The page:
These are just some preliminary notes - still working on it . See also DAS BOOT - about creating bootable media.
Bootable CD's on Linux can be either Linux Operating systems installed on a CD (a so-called "Live CD"), quite similar to running an operating system (Linux, MS-DOS) of a floppie disk, and installation CD's. Although it is possible to use floppy disk emulation or hard disk emulation to achieve this, most Linux CD's use syslinux or isolinux to accomplish this. syslinux/isolinux is a special, small linux system that can boot of just about any media. This is used as a 'boot loader' to boot a normal Linux system (Live CD), or to boot a special "installer kernel" to run an operating system setup procedure.
A syslinux system consists of a kernel (isolinux.bin) and a configuration file (isolinux.cfg) where you manage boot options. Besides that, you need a minimal system that consists of the linux kernel you want to boot, an initrd (contains files that are required by the system before it has access to the actual filesystem), and a root filesystem (additional system files + the "payload" of your system, e.g. a software repository in case of an installation disk. To create your own bootable Linux media, you can build something from scratch around isolinux, or start from an existing CD and modify it. The latter is often easier, if you can start of an existing boot CD that is quite close to what you want to achieve.
To illustrate this, we will take a Debian net install CD, and customize it so that it installs a minimal system with a lightweight window manager and a package manager (like this). The idea is that we setup a GUI system with nothing but a package manager, allowing the user to install additional software afterwards. We'll also try to do the same with an Ubuntu installer disk.
You can not modify files on a CD or iso-image directly, so you'll need to copy them to your hard disk, modify them, and create a new iso image or CD afterwards. Here are the first steps :
mount -o loop -t iso9660 ../debian-40r0-i386-netinst.iso /mnt/iso
cd ~/bootdisktest/ ; mkdir newiso ; cd newiso cp -pr /mnt/iso/install.386 install.386 cp -pr /mnt/iso/isolinux isolinux ## payload cp -pr /mnt/iso/.disk .disk cp -pr /mnt/iso/pool pool cp -pr /mnt/iso/dists dists ln -s . debian # make files writable (files from an iso are read-only) chmod -R o+w ~/bootdisktest/newiso
You now have a working directory with the contents of the original iso, and we can start to work on them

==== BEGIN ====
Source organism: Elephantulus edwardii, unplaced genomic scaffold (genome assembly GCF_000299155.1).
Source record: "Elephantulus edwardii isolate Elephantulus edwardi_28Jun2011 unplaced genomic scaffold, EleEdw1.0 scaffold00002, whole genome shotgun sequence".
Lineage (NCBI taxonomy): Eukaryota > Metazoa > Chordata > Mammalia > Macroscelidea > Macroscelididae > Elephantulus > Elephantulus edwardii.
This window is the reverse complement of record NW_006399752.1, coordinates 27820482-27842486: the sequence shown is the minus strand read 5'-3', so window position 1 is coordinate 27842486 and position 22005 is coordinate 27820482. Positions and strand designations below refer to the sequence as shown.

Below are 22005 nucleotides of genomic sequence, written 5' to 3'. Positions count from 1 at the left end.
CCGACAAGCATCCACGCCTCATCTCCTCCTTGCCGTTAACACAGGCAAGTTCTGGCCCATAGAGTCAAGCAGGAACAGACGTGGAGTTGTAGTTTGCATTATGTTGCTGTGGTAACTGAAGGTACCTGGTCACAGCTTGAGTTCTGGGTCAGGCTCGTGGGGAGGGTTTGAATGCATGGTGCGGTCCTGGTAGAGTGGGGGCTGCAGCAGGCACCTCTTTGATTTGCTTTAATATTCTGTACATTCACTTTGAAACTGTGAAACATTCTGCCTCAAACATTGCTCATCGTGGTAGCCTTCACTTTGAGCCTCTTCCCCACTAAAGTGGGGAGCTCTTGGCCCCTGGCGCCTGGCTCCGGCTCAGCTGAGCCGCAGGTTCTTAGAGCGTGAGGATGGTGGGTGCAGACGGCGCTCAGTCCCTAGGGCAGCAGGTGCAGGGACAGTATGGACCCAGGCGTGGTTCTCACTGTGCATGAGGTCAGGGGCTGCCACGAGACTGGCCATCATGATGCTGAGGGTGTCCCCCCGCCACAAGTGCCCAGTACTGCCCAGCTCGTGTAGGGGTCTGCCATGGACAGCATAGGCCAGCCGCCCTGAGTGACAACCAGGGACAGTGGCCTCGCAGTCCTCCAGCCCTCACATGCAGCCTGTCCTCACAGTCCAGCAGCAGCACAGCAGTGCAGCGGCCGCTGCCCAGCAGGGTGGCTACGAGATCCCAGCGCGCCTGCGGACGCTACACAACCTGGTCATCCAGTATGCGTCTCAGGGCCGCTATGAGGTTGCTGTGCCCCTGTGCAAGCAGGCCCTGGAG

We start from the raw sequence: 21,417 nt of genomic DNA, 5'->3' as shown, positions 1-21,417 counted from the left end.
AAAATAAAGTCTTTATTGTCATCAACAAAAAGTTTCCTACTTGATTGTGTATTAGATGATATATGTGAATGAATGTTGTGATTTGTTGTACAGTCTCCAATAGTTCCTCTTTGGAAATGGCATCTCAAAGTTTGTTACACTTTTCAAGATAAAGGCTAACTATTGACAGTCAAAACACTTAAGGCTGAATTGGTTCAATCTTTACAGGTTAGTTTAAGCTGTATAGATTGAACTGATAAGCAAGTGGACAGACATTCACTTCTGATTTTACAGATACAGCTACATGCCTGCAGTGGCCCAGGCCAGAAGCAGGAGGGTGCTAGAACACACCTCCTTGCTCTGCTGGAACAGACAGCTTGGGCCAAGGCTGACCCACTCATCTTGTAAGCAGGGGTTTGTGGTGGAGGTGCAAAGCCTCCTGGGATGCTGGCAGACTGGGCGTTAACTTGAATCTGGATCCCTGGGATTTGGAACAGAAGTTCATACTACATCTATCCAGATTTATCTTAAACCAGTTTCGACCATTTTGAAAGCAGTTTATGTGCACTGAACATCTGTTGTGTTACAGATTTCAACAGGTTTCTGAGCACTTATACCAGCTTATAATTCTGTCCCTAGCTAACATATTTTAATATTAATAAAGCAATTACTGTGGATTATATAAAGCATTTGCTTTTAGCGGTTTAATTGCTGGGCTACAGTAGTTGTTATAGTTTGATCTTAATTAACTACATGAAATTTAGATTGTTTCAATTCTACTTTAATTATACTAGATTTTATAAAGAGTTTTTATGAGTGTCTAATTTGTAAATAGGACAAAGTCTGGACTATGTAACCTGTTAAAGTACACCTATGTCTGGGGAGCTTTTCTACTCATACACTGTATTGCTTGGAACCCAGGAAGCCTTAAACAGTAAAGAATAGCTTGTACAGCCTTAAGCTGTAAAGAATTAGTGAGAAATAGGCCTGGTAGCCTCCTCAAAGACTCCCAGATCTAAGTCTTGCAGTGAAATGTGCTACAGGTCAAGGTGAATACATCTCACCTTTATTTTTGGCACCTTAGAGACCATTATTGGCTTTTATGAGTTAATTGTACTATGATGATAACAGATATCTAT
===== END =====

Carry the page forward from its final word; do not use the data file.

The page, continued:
You can use preseeding and boot options to create a custom unattended install. What we want is a basic system (command line only), then add a window system and some selected software, to achieve a system that offers a gui and a package manager to let the end user set up a desktop system according to his/her needs (like this). We will put a preseed file on the CD, and use isolinux.cfg to pass boot options (a.o. the location of the preseed file) to the linux kernel. Because we're aiming for a gui system, we'll modify isolinux.cfg to make the default boot a gui install.
create preseed.cfg text file in ~/bootdisktest/newiso/options. We use an 'options' directory to keep the cd image a bit organized. The content of the preseed file could be something like this". Apart from some sensible defaults to make the installation run unattended, note
# Individual additional packages to install d-i pkgsel/include string xorg xfce4 synaptic update-notifier menu
#tasksel : don't install anyting d-i tasksel/first multiselect tasksel tasksel/first multiselect tasksel tasksel/tasks multiselect
xserver-xorg xserver-xorg/autodetect_monitor boolean true xserver-xorg xserver-xorg/config/monitor/selection-method select medium
more about preseeding
set the default option to installgui, : DEFAULT installgui
and edit the corresponding installgui label to include a reference to your preseed file. You can also add boot options for eg language and keyboard, because the installer will want to know about them before the preseed file is read.
LABEL installgui kernel /install.386/vmlinuz append video=vesa:ywrap,mtrr vga=788 initrd=/install.386/gtk/initrd.gz preseed/file=/cdrom/options/preseed.cfg --
You may want to set ' TIMEOUT 0 ' and /or edit the isolinux txt files so that the information you give to the user corresponds to the changes you made. the isolinux txt files contain content that is shown to the user.
Because you've altered files on the CD, the checksums of those files have changed so you need to create a new checksum file :
.../newiso:# md5sum `find ! -name "md5sum.txt" ! -path "./isolinux/*" -follow -type f` > md5sum.txt
next, you create the iso file, which you can load in a virtual machine or burn to a disk :
.../newiso:# mkisofs -o ../custom_install.iso -r -J -no-emul-boot -boot-load-size 4 -boot-info-table -b isolinux/isolinux.bin -c isolinux/boot.cat ~/bootdisktest/newiso
We've included additional package to the defaylt installation, but these haven't been added to the repository (pool directory). Since we've used a net install CD, these will be automatically downloaded. It is, however, possible to add them to the CD :
To find out which package you need to include any given program, use dpkg -S with the name of the program, e.g.
~# dpkg -S /usr/bin/software-properties update-manager: /usr/bin/software-properties
An advanced approach would be to not just modify isolinux.cfg and the payload of the CD, but to actually modify (or create) the Linux kernel, initrd (and root file system) of the system your planning to boot. This allows you to fully customize the system you're booting and create your own specialized setup or live OS CD's.